BIOGRAPHIES OF S. GROVER CLEVELAND AND THOMAS A. HENDRICKS

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Side 20 - The great rule of conduct for us, in regard to foreign nations is, in extending our commercial relations to have with them as little political connection as possible.
Side 30 - ... fragments of a once glorious Union ; on States dissevered, discordant, belligerent ; on a land rent with civil feuds, or drenched, it may be, in fraternal blood ! Let their last feeble and lingering glance rather behold the gorgeous ensign of the Republic, now known and honored throughout the earth, still full high advanced, its arms and trophies streaming in their original lustre, not a stripe erased or polluted, nor a single star obscured, bearing for its motto no such miserable interrogatory...
Side 17 - In contemplating the causes which may disturb our union, it occurs as matter of serious concern that any ground should have been furnished for characterizing parties, by geographical discriminations — Northern and Southern; Atlantic and Western; whence designing men may endeavor to excite a belief that there is a real difference of local interests and views. One of the expedients of party to acquire influence within particular districts, is to misrepresent the opinions and aims of other districts....
Side 30 - When my eyes shall be turned to behold for the last time the sun in heaven, may I not see him shining on the broken and dishonored fragments of a once glorious Union; on States dissevered, discordant, belligerent; on a land rent with civil feuds, or drenched, it may be, in fraternal blood!
Side 123 - The power confided to me will be used to hold, occupy, and possess the property and places belonging to the government, and to collect the duties and imposts...
Side 21 - After deliberate examination, with the aid of the best lights I could obtain, I was well satisfied that our country, under all the circumstances of the case, had a right to take, and was bound in duty and interest to take, a neutral position.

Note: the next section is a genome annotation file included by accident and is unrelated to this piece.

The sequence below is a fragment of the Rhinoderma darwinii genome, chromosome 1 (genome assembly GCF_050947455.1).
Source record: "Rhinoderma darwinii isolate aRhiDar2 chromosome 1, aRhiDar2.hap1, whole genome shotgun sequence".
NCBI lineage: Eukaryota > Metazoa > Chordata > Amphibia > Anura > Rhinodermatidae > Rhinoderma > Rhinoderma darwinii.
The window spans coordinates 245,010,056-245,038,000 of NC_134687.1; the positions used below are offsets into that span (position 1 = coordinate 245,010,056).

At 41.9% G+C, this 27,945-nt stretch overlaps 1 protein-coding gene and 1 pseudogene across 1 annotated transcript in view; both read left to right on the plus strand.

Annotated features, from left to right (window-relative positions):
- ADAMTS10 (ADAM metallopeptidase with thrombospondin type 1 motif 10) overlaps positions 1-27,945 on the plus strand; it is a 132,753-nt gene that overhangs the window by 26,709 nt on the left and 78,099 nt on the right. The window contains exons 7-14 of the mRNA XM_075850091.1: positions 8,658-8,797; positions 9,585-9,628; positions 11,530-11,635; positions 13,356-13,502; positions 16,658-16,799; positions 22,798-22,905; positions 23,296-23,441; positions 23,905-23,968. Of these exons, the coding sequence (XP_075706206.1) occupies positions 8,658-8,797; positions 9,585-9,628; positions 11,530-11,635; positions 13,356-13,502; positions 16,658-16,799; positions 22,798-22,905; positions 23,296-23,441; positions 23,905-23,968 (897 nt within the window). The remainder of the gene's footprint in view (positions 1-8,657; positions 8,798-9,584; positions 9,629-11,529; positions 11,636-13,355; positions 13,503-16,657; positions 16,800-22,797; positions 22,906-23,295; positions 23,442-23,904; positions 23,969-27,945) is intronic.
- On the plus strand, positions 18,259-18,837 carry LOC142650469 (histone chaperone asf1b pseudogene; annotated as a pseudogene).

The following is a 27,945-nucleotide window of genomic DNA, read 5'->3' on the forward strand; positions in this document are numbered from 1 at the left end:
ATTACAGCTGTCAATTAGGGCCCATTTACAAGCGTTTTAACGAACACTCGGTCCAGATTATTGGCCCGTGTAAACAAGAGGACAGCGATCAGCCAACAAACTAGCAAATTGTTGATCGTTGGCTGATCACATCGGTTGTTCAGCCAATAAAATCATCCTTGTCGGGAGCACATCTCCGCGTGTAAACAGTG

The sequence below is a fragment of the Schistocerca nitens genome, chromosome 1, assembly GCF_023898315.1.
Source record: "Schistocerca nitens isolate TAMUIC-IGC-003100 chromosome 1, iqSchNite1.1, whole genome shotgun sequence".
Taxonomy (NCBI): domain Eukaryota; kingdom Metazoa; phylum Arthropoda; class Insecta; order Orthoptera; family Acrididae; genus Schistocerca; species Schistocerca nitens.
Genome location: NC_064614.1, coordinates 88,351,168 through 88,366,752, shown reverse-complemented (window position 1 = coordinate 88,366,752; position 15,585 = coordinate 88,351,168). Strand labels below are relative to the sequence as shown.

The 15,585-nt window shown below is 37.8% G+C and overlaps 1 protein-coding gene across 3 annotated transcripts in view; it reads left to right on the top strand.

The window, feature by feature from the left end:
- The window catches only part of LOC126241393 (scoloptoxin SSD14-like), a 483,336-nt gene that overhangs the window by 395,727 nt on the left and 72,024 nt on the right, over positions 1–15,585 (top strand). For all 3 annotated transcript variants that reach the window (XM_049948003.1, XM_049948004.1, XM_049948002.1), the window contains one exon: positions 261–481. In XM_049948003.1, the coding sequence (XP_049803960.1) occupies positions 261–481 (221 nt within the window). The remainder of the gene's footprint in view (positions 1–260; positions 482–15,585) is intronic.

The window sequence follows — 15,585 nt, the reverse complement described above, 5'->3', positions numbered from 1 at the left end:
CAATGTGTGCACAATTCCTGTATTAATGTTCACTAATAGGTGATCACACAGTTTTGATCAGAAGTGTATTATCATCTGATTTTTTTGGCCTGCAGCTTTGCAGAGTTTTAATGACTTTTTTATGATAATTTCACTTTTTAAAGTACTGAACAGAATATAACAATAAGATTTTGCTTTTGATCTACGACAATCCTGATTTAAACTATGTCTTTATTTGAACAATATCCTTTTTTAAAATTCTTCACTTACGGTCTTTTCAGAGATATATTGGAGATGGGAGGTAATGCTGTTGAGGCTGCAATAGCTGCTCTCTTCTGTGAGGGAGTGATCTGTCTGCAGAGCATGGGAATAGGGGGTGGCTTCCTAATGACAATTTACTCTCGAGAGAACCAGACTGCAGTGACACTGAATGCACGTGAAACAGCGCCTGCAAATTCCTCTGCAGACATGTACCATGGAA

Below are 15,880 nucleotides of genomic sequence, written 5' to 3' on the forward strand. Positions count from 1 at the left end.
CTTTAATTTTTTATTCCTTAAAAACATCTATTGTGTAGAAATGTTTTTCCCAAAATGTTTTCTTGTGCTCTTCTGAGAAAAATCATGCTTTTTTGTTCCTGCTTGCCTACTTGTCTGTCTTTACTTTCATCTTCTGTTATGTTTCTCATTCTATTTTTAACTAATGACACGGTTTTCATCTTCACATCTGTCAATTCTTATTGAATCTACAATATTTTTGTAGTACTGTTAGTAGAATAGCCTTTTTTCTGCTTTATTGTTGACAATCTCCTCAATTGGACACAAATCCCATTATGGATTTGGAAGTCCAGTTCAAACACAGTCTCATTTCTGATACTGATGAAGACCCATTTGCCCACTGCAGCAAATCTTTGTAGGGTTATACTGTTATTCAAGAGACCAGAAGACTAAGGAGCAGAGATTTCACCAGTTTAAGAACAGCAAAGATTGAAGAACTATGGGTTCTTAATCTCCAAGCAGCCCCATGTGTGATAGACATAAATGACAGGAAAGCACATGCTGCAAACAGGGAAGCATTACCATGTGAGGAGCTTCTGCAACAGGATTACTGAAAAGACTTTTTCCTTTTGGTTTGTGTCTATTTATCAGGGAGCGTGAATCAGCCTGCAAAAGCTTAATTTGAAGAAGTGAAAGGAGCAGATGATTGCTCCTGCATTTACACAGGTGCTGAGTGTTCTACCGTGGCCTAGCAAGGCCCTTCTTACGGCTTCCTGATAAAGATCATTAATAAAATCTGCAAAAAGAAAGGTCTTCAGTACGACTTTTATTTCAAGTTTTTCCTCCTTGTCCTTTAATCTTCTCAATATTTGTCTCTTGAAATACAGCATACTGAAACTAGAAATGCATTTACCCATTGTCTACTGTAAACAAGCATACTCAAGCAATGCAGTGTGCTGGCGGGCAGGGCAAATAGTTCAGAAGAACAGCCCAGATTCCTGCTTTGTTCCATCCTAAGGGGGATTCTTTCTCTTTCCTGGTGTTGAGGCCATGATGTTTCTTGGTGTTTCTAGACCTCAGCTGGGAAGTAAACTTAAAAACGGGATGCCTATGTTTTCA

Side 23 - In the wars of the European powers in matters relating to themselves, we have never taken any part, nor does it comport with our policy so to do. It is only when our rights are invaded or seriously menaced that we resent injuries or make preparation for our defense.
Side 68 - ... accustoming yourselves to think and speak of it as of the Palladium of your political safety and prosperity; watching for its preservation with jealous anxiety; discountenancing whatever may suggest even a suspicion that it can in any event be abandoned, and indignantly frowning upon the first dawning of every attempt to alienate any portion of our Country from the rest, or to enfeeble the sacred ties which now link together the various parts.
Side 16 - Citizens by birth or choice, of a common country, that country has a right to concentrate your affections. The name of AMERICAN, which belongs to you, in your national capacity, must always exalt the just pride of patriotism, more than any appellation derived from local discriminations.
Side 17 - The basis of our political system is the right of the people to make and to alter their constitutions of government ; but the constitution which at any time exists, till changed by an explicit and authentic act of the whole people, is sacredly obligatory upon all.

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